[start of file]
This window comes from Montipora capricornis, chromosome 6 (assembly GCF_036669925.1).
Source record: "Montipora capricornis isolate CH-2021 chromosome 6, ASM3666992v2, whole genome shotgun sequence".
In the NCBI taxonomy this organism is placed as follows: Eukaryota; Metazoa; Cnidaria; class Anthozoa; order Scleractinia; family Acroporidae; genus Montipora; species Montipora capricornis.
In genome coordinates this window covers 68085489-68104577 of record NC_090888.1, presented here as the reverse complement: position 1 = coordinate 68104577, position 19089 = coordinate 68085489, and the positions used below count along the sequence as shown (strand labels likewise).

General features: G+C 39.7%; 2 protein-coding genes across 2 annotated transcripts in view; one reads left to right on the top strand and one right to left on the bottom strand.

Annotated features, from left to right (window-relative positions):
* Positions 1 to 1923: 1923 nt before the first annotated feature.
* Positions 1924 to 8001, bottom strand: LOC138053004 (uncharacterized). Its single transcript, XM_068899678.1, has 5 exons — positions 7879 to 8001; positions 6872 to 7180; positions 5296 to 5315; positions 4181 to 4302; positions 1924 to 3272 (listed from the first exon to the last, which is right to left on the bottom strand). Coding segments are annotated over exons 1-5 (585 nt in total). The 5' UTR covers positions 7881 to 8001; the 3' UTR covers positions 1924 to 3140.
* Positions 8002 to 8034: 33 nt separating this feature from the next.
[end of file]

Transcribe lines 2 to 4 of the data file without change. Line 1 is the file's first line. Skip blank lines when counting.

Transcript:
Source record: "Montipora capricornis isolate CH-2021 chromosome 6, ASM3666992v2, whole genome shotgun sequence".
In the NCBI taxonomy this organism is placed as follows: Eukaryota; Metazoa; Cnidaria; class Anthozoa; order Scleractinia; family Acroporidae; genus Montipora; species Montipora capricornis.
In genome coordinates this window covers 68085489-68104577 of record NC_090888.1, presented here as the reverse complement: position 1 = coordinate 68104577, position 19089 = coordinate 68085489, and the positions used below count along the sequence as shown (strand labels likewise).